A total of 145 female PwMS of the MS Society of Kermanshah province, located in the Farabi University-Hospital of the Kermanshah University of Medical Sciences (KUMS; Kermanshah, Iran) were approached to participate in the present intervention study. Eligible participants were fully informed about the aims of the study and the confidential nature of the data handling. Thereafter, participants signed the written informed consent. Next, participants were randomly assigned either to endurance training (ET), coordinative training (CT), or to an active control condition (ACC). At baseline, and eight weeks later at the end of study, participants completed questionnaires covering emotion regulation, empathy, and depression and fatigue (see below). Experts rated participants’ degree of impairment with the Expanded Disability Status Scale (EDSS) (
      • Kurtzke J.F.
      Rating neurologic impairment in multiple sclerosis: an expanded disability status scale (EDSS).
      ). Irrespective from the study conditions, sessions took place 3 times/week for about 45–60 min for eight consecutive weeks. The ethical committee of the Kermanshah University of Medical Sciences (KUMS; Kermanshah, Iran; IRCT 2016062423705N4;ww.irct.ir; KUMS.REC.1395.127) approved the study, which was performed in accordance with the ethical principles laid down in the seventh and current edition (2013) of the Declaration of Helsinki.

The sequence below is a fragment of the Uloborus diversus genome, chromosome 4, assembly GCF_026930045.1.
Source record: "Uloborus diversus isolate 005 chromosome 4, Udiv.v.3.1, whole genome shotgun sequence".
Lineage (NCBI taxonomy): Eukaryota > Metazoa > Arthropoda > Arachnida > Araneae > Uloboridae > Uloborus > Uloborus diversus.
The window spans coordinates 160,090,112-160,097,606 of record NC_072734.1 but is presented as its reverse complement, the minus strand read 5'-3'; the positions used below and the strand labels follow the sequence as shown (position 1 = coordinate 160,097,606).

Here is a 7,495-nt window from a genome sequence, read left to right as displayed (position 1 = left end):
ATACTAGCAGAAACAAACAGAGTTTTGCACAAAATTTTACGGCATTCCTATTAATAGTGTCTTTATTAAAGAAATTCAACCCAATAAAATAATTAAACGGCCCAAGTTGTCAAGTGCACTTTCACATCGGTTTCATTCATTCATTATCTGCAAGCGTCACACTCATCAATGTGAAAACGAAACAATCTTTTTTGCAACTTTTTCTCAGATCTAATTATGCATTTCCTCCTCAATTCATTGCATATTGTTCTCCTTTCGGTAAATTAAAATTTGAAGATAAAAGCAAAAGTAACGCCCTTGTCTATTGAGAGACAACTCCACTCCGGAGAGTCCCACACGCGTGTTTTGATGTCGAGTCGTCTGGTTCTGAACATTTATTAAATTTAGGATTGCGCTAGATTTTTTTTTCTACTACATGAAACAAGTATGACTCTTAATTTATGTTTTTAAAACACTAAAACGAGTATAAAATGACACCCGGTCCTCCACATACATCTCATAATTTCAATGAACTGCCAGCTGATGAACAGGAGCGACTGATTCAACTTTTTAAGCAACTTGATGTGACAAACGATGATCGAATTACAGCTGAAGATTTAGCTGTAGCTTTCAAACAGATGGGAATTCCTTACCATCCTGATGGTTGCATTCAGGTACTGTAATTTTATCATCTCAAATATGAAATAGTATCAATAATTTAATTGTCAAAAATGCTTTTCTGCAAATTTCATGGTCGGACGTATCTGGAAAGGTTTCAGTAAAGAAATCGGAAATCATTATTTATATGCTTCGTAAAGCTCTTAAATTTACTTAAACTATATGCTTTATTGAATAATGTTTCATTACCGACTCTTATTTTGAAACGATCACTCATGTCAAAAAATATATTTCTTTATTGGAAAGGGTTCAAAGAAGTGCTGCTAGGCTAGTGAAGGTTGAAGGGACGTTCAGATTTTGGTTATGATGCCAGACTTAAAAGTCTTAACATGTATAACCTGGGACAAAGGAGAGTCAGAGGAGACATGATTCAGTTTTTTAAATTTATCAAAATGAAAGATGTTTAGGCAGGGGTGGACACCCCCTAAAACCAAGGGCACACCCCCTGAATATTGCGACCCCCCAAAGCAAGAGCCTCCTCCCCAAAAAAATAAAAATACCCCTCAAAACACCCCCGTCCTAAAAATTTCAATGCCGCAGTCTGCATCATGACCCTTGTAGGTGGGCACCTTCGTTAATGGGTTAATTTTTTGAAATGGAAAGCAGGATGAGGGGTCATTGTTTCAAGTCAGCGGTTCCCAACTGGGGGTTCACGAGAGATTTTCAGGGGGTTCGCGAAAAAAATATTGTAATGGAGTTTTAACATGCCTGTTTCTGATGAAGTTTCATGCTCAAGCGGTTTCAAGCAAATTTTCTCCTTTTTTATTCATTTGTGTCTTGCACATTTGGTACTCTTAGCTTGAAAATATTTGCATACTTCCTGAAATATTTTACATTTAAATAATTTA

The present data are part of an ongoing larger study on the impact of regular physical activity interventions on physical and psychological well-being in PwMS (
      • Sadeghi Bahmani D.
      • Razazian N.
      • Farnia V.
      • Alikhani M.
      • Tatari F.
      • Brand S
      Compared to an active control condition, in persons with multiple sclerosis two different types of exercise training improved sleep and depression, but not fatigue, paresthesia, and intolerance of uncertainty.
      ), though, the present data are novel.

      2.2 Participants

      A total of 92 female PwMS were consecutively enrolled in the study. Fig. 1 is the CONSORT flow chart and shows the number of assessed participants, the number of included and excluded participants, along with the number of randomized, allocated, and analyzed participants. Inclusion criteria were: 1. Age between 18 and 65 years; 2. Status of MS, as ascertained by a trained neurologist and based on Mc Donald's criteria; 3. EDSS score < 6; 4. Willing and able to comply with the study conditions; 5. Signed written informed consent. Exclusion criteria were: 1. Other neurological disease; 2. Severe psychiatric comorbidities based on a clinical psychiatric interview (
      • Sheehan D.V.
      • Lecrubier Y.
      • Sheehan K.H.
      • et al.
      The mini-international neuropsychiatric interview (M.I.N.I.): the development and validation of a structured diagnostic psychiatric interview for DSM-IV and ICD-10.
      ); 3. Acute suicidality; 4. Musculoskeletal issues which did not allow regular PA; 5. Participants withdraw from the study more than 3 sessions; 6. The principle investigator excluded participants from the study, if a participant showed adverse events, which might have been associated with the interventions. 7. Undergoing further PA, psychotherapy, or undergoing surgery; 8. Pregnancy and/or breast feeding.
      Fig 1
      Fig. 1Recruitment, eligibility, randomization, patients’ group assignments, and number of patients per group at baseline, week 4 and week 8.
      We have excluded women who were pregnant, as changes in hormones, and sleep and physical activity patterns could have biased the present pattern of results (cf.
      • Jahangard L.
      • Mikoteit T.
      • Bahiraei S.
      • et al.
      Prenatal and postnatal hair steroid levels predict post-partum depression 12 weeks after delivery.